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Penicillin G Sodium (By injection)

Treats infections caused by bacteria. This medicine is a penicillin antibiotic.

What works?

Learn more about the effects of these drugs. The most reliable research is summed up for you in our featured article.

Drug classes About this
Antibiotic

What works? Research summarized

Evidence reviews

Azithromycin versus penicillin G benzathine for early syphilis

Syphilis is a complex disease that can involve virtually any organ in the body. The World Health Organization estimates that at least 12 million people are infected with syphilis worldwide. Some early research suggested that azithromycin was superior to benzathine penicillin G in the treatment of early syphilis, and that azithromycin can overcome the disadvantages of penicillin G benzathine. This review of three trials failed to identify a difference between azithromycin and benzathine penicillin G for early syphilis in the odds of cure rate, with the result being too imprecise to confidently rule out the superiority of either treatment option. Although gastrointestinal adverse effects were more common in the participants on azithromycin, than in those given benzathine penicillin G, the difference with benzathine penicillin did not reach statistical significance. More research is required in this area.

Oral antibiotics appear to be as effective as parenteral antibiotics in the treatment of severe pneumonia in children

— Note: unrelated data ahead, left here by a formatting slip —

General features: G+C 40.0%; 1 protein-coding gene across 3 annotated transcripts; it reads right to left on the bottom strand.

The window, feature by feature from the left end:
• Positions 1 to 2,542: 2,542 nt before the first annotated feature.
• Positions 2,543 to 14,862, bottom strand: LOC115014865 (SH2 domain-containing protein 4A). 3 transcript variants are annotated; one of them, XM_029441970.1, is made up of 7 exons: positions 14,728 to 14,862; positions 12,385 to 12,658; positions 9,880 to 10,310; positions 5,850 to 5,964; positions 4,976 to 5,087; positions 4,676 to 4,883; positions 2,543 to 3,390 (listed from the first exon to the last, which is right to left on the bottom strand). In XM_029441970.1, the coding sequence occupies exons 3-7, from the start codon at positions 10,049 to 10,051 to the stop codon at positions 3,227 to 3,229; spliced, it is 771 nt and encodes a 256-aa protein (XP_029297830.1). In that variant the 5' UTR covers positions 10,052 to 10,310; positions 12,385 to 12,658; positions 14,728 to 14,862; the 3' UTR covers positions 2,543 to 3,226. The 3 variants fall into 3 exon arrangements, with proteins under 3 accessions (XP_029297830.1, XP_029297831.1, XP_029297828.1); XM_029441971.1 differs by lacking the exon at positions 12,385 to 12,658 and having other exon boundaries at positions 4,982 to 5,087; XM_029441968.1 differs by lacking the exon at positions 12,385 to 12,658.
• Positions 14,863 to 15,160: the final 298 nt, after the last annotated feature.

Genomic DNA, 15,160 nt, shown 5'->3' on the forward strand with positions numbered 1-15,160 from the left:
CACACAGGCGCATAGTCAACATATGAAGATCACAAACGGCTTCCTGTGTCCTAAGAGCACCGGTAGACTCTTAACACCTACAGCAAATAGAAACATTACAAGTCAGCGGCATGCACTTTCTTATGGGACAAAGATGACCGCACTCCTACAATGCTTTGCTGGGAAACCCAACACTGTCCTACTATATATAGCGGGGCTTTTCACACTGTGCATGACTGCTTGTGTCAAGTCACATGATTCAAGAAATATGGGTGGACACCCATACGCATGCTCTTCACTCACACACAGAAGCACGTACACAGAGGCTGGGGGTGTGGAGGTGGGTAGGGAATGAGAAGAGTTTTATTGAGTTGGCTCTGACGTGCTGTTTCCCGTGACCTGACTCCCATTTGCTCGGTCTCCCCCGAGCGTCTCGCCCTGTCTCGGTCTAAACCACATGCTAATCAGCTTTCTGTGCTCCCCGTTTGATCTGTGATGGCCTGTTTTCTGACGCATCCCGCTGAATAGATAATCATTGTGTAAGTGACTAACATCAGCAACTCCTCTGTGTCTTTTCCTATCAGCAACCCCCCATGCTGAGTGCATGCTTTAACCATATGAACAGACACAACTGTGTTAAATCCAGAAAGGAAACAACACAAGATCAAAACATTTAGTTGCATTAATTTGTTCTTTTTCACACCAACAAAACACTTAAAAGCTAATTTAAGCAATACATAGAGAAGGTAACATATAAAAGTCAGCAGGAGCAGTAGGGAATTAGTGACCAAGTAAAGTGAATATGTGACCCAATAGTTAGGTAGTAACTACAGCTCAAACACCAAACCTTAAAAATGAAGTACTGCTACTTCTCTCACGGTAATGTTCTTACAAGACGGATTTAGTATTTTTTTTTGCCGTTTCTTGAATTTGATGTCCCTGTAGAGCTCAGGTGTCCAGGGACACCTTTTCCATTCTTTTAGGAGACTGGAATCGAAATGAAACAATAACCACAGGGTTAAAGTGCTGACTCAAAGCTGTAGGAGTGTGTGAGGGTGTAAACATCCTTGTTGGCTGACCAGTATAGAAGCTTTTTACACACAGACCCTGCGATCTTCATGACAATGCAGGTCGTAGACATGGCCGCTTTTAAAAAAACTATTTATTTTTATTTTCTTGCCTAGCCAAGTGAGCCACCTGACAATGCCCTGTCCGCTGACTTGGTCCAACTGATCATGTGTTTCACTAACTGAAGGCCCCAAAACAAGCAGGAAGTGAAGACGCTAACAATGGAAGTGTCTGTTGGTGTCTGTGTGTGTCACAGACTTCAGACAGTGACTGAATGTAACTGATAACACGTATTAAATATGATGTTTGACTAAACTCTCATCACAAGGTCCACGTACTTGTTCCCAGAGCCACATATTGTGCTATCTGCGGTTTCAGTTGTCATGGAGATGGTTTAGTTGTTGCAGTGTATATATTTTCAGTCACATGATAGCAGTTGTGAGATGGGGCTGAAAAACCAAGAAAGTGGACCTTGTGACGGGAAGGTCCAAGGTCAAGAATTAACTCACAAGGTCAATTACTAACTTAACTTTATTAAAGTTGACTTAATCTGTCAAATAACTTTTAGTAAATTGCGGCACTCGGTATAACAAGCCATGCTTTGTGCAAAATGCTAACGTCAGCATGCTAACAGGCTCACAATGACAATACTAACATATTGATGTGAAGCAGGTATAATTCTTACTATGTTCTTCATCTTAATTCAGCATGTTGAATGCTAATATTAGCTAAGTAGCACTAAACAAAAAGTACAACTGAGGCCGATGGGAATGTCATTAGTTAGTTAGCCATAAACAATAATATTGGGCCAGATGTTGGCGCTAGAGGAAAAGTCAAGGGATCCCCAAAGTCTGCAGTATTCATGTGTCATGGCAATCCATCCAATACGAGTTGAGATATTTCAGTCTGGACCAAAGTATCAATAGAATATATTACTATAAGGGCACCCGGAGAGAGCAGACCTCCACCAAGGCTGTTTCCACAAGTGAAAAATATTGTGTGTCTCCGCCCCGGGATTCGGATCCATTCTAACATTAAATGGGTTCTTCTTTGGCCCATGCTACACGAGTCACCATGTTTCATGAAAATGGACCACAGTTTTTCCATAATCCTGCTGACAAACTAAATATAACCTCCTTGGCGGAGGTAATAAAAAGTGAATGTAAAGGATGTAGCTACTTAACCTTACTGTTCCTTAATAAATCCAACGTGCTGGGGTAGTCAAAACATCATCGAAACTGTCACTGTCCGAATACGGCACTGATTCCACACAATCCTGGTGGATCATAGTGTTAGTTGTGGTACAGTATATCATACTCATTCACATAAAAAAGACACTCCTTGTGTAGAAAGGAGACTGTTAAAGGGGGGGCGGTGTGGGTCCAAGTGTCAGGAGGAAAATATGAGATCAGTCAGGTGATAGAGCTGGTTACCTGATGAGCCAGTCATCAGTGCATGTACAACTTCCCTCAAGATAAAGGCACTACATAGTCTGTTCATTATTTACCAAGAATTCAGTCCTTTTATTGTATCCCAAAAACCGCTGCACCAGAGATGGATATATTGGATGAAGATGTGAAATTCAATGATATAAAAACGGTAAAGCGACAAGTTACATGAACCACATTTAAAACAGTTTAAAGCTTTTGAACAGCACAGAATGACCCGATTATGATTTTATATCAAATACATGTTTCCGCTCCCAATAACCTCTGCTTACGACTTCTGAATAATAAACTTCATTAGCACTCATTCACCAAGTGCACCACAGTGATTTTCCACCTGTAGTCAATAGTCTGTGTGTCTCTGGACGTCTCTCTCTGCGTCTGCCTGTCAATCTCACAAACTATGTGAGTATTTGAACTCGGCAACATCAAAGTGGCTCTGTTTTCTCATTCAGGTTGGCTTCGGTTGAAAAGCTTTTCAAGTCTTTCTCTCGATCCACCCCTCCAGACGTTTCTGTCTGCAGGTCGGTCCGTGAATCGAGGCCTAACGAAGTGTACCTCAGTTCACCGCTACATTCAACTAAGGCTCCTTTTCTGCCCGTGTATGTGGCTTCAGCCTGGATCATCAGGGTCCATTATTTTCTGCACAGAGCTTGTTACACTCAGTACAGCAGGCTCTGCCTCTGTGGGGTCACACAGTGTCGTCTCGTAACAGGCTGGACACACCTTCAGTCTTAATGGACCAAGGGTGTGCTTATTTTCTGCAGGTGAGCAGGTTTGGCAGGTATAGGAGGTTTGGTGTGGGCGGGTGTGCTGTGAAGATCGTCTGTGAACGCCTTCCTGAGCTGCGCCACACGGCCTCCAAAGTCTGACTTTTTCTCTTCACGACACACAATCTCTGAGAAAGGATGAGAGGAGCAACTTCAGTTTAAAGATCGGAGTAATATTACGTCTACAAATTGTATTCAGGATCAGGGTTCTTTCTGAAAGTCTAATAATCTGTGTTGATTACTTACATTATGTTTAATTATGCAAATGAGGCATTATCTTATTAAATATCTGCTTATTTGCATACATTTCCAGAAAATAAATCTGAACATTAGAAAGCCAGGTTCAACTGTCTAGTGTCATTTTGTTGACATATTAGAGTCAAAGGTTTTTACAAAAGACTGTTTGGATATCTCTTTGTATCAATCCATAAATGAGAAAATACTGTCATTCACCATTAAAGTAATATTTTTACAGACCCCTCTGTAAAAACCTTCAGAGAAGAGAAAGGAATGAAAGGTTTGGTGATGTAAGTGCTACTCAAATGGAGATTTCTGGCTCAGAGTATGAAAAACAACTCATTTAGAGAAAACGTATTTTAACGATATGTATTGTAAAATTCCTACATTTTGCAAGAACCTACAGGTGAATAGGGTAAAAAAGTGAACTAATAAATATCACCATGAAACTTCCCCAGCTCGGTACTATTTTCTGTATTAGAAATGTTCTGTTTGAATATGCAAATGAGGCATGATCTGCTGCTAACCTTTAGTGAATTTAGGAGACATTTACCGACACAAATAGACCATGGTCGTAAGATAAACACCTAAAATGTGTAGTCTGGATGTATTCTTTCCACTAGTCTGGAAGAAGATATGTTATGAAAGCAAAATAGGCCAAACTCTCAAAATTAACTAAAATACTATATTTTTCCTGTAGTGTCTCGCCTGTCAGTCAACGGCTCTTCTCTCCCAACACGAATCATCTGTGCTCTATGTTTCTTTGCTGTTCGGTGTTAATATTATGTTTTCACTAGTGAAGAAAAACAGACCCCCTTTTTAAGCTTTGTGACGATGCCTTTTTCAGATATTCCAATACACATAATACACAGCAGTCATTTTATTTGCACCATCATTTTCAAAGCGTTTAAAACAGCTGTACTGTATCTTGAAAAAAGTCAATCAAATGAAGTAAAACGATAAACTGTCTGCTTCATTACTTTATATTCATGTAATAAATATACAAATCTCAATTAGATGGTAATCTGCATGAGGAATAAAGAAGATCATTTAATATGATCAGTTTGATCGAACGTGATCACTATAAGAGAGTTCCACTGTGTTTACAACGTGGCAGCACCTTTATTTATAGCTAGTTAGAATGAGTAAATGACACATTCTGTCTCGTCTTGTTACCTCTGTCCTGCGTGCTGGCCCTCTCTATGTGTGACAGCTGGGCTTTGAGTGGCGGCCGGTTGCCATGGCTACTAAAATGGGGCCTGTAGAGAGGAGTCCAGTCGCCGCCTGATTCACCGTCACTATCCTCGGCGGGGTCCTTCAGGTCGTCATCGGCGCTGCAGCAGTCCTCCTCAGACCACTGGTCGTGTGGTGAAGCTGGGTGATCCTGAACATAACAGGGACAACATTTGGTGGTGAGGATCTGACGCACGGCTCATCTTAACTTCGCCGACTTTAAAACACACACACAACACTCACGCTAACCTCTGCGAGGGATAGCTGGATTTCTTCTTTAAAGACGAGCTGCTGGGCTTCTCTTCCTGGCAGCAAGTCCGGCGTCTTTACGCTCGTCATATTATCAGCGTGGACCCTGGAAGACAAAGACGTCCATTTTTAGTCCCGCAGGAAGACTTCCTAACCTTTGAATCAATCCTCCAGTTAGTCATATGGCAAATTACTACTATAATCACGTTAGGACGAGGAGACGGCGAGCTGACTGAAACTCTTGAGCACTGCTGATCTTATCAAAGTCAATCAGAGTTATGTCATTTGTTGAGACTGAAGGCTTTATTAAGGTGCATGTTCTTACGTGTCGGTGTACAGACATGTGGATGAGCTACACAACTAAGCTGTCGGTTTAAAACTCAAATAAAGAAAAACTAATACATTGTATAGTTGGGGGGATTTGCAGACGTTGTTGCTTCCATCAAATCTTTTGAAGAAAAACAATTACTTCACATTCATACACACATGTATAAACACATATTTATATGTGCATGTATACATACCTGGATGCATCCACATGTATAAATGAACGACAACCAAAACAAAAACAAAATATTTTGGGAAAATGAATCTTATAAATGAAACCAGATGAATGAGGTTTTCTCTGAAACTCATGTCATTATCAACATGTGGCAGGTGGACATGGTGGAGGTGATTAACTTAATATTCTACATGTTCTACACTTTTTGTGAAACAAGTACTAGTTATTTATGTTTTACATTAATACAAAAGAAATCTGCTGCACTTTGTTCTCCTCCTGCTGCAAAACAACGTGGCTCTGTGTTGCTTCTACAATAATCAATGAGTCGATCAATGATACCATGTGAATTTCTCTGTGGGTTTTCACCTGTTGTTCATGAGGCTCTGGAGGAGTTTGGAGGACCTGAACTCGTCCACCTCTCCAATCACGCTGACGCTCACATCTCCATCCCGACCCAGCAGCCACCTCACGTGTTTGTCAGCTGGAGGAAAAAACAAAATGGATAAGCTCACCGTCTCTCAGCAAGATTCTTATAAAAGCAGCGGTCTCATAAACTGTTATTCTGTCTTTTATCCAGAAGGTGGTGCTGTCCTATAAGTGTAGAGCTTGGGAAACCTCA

Acute respiratory infection (including pneumonia) is one of the leading causes of morbidity and mortality in children under five years of age in developing countries. Antibiotics are needed when a bacterial infection is suspected. When children are hospitalised they often receive injectable antibiotics. This has disadvantages: pain, risk of other infections and cost. There are studies that show that oral antibiotics are effective when children are treated as outpatients. The objective of this review was to determine the effectiveness and safety of oral antibiotics compared to parenteral antibiotics in the treatment of pneumonia in children less than five years old. Oral therapy appears to be an effective and safe alternative to parenteral antibiotics in hospitalised children with severe pneumonia who do not have any serious signs or symptoms. There is currently insufficient evidence to determine the relative benefits and harms of oral antibiotics in children with severe pneumonia if serious signs and symptoms are present or in children with severe pneumonia associated with bacterial confirmation or lobar consolidation on chest X‐ray.

Genital ulcer disease treatment for reducing sexual acquisition of HIV

The presence of a genital ulcer would provide an entry point for the HIV virus if an HIV‐negative individual with an ulcer has unprotected sexual intercourse with an HIV‐infected person. Treatment of the condition causing the genital ulcer would allow the ulcer to heal and therefore reduce the chances of HIV acquisition. This review assessed whether giving treatment for diseases that present with ulcers in the genital region would reduce sexual acquisition of HIV. Three studies were identified involving 173 HIV‐negative patients with genital ulcers. These studies did not provide sufficient evidence that treatment of genital ulcer diseases reduces sexual acquisition of HIV infection. However, genital ulcer diseases are public health problems in their own right and patients with these conditions should be treated appropriately; whether the treatment reduces the risk of HIV infection or not.